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Newspaper Page Text
August ii, 1909.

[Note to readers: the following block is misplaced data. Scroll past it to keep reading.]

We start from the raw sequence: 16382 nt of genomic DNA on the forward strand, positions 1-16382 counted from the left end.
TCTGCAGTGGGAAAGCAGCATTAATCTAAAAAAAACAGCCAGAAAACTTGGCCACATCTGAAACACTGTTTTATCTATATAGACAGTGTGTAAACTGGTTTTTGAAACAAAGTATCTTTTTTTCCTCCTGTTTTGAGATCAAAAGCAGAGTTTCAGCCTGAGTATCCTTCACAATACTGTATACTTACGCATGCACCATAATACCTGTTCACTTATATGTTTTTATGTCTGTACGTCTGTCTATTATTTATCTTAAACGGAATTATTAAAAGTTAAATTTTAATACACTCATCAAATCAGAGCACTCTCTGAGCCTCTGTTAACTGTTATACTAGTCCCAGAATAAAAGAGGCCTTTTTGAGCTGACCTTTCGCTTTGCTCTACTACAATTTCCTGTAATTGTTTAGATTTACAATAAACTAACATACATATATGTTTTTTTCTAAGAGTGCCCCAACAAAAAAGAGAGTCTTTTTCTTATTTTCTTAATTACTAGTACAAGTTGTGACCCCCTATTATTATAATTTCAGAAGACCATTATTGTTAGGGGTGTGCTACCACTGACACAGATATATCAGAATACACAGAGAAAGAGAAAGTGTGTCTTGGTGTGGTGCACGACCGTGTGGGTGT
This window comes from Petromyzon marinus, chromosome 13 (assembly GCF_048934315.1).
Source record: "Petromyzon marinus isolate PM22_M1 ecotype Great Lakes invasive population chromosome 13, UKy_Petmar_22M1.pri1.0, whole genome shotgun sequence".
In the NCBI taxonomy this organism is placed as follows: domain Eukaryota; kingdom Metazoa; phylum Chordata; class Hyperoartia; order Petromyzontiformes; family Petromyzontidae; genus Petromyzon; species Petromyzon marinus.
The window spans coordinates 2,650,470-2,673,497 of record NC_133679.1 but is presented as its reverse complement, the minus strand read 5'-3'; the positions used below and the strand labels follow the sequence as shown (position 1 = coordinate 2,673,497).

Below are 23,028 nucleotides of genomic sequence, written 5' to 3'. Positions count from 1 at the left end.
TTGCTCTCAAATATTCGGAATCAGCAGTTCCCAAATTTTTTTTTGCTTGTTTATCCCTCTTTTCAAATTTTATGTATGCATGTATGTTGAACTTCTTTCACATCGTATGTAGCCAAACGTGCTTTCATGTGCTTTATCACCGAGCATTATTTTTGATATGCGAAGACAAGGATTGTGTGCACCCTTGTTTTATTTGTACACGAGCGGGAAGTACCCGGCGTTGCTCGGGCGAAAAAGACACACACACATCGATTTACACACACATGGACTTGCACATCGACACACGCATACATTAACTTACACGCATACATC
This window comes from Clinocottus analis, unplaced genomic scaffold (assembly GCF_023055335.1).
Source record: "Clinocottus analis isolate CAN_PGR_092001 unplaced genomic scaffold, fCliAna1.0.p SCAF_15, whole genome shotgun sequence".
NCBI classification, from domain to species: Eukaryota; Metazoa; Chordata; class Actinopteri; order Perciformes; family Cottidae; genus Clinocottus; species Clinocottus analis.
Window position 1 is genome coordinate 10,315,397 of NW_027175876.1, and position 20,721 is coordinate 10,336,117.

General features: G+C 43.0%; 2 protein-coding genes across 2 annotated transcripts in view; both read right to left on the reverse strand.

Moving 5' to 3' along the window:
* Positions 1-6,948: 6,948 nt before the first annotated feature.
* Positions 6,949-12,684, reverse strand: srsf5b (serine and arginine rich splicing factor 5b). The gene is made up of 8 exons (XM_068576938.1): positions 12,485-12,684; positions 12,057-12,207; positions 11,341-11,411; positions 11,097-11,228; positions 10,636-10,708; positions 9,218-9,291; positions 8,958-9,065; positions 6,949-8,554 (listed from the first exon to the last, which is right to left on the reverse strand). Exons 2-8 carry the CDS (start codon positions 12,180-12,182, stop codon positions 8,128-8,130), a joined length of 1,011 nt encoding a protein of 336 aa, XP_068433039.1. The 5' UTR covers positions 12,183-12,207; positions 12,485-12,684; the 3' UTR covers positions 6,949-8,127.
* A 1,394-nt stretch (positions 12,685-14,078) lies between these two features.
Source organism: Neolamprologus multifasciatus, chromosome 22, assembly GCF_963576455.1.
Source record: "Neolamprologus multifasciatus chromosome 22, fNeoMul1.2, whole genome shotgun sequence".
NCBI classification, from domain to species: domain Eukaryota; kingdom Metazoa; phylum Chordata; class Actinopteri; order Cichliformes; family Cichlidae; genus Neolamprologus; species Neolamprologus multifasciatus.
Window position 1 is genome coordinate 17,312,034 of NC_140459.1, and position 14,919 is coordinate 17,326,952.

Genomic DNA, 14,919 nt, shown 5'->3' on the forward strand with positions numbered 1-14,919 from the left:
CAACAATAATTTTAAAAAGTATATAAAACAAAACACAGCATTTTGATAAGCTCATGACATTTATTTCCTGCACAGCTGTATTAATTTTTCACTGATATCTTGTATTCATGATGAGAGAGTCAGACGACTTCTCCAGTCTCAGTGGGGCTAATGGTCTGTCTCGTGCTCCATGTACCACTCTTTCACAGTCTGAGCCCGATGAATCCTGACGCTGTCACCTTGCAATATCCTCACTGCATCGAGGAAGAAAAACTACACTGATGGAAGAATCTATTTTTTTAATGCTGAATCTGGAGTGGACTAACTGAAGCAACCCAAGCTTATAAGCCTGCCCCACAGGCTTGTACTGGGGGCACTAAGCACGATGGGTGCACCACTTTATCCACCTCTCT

DR. ELIOT'S N On Thursday, July 22nd mer president of Harvar< address before a summer s bridge, in which lie said so following is the abstract 1 country in the daily paper: of a new religion, he is repo u win not be bound by dog be simple, but its field of acti be training in the developmen will attack all forms of evil, element. It will place no relii of nature. Prevention will bt surgeon one of its members. ' The new religion will not future generation is to be led, 1 there will be no personificatit fication of remarkable human "The new religion will not changed quickly. It will not death, but with joy and life. "God will be so immanent needed. Its nriests will atrivo t conditions. "The new religion will not present ills by the promise of This so-called "new relig hew. It is an old worn oil all needed by man. and a i human nature and the nat This is Unitarianism teach ing its own fruit and gone the Christian religion, deny the incarnation, the authc change of the human hearl there is no sin, and, therefc and no divine forgiveness, need of one. There is the the phrase?"Xo deificatioi ings"?It is a scoffer at tl "TU? ?t:?:? ?in a nt new icilglUU Will 11C be changed quickly." All t of human culture, with fiv< and "the improvement of i tions." Before the rise an of Christ which is encircli and love and practical her gram is both sad and silly. The Unitarianism of Nev so utterly empty of all tl seek after religion. If thei satisfy human conscience a in the eloquence of Parki has done his best to pour il A great company of men its environment found the was preached by Dr. Chapi truth which they needed, tl hearts responded. It was It will bear its fruit in lives happy homes, in good livin terment of human society sorrow and neare in death * - 1 ? * *' hope of immortality. Just why the former pre Unitarianism and his deni; THE PRESBYTERU EW RELIGION. , Dr. Charles W. Eliot, for1 University, delivered an chool of Theology at Cam>me surprising things. The .vhich has gone over the s. Prophesying the advent rted as saying: ma or creed. Its workings will on limitless. Its discipline will it of co-operative good-will. It There will be no supernatural ance on anything but the laws > its watchword, and a skilled be based upon authority; the lot driven. In the new religion on of natural objects; no deibeings. teach that character can be deal chiefly with sorrow and that no intermediary will be o improve social and industrial attempt to reconcile people to future compensation." ^ion" is neither religion nor t rejection of relicrion. as at confession of reliance upon ural evolution of the race, ing its own sec|uence, bearto seed. It is a rejection of ing all that is supernatural, >rity of the word and the : by grace. In this scheme re, no place for repentance, There is no Savior and no scoffing denial of Christ, in i of remarkable human bele grace of God, who says, >t teach that character can his is the humanitarian plan e-foot shelves of old books, social and industrial condi ci progress of the Kingdom ng the globe with its light ?eficence, the Harvard pror England has never seemed lose things for which men re was anything that could nd human heart to be found er or Channing, Dr. Eliot : out, spilled on the ground, and women in Boston and Word of God's grace as it man and his evangelists the le good news to which their the Way of Life to them, pure and sweet,in good and g among men, and the bet. It will bring patience in and comfort in an assured sident of Harvard, with his 1 of Christianity should be \N OF THE SOUTH. asked to the platform of an ology is an enigma to us. dom" that is a defiant assaul sacred and dear to all Christ Cambridge address can be with the thought of those w God, who is "the Light of tht THE BEST E\ The temptation often com pone to some occasion when appreciate it, some specially prepared. He has labored theme. He has wrought wel he has something good to s, out badly. Not many are at 1 give all that good work to ju mind to reserve it. He contei the little company which has and indefinite thing, "a little He would better give the be: this people, to himself, and tc gation of the faithful few d ness, the very best he has to ually of the class to appreci ?Hnf ...? i i 1 ' iiuu nit uiiiiidLcr na.s a naDi cause they are few in numbe will soon come to say that t number of the faithful few smaller. On the other hand, them the very best he has, th< pliment that is in it touches too, in their hearts and mind: vertise the fact that the mil on ev<Mi the had days. The ni and the minister has his rew; the appreciation of an incr hearers. By giving his best every 1 reputation. He comes to be all the time. He will not "fa of the people and of the comr best every time reacts upon trim. It enables him to do i The effort is quickening, eh vigor of thought, his beauty illustration, the warmth of 1 speech will all feel the gracit The best one can give is n oil for the sanctuary must bt tuary's sake, no less than for offered must be without blei vidual worshipper as for the dor must be as gracious and country and its distinctive pi court as in a great one. T1 hearers are the wage. He r little company as in the erre; time the most effective work reason of smallness of num hearers with the power and the gospel. When thus dea man to man, if his shafts be may miss the happiest result! 5 Episcopal school of Therhis is an "academic freet upon that which is most :ian churches. Dr. Eliot's put on the five-foot shelf ho never knew the Christ : Wordld." rERY TIME. es to the minister to postmore people will hear and good work which he has hard on some interesting 11 upon it. He knows that ay. But the Sunday turns the church. He dislikes to st a few. He makes up his ids himself with giving to assembled that very vague talk." Has he done right? st lie has. He owes this to ) God. That little congreeserve, for their faithfulgive them. They are itsti f aic it iiiusi. ii incy nna t of putting them off, ber, with "a little talk," they hey need not go, and the will gradually grow even , if they find that he gives :y feel rewarded; the comthem; they get real good, 3, and they go away to adnister does his best work imbers gradually increase, ird in a good name and in eased number of faithful time the preacher o^ins a known as up to the mark 11 down" in tViA Actitnof nunity. And his doing his himself. It keeps him in even better the next time, rvating, stimulating. His of diction, his aptness lis heart and the glow of dus effect. one too good to give. The ; well beaten for the sancthe people's. The sacrifice mish as much for an indimultitude. The ambassastrong in representing his rinciples in a little foreign lie souls of the minister's nav earn it as well in the it throng. Indeed, ma/iy a one ever does is when, by ibers he gets close to his beauty and sweetness of ling with them almost as : not polished and true he5 of an effective ministry.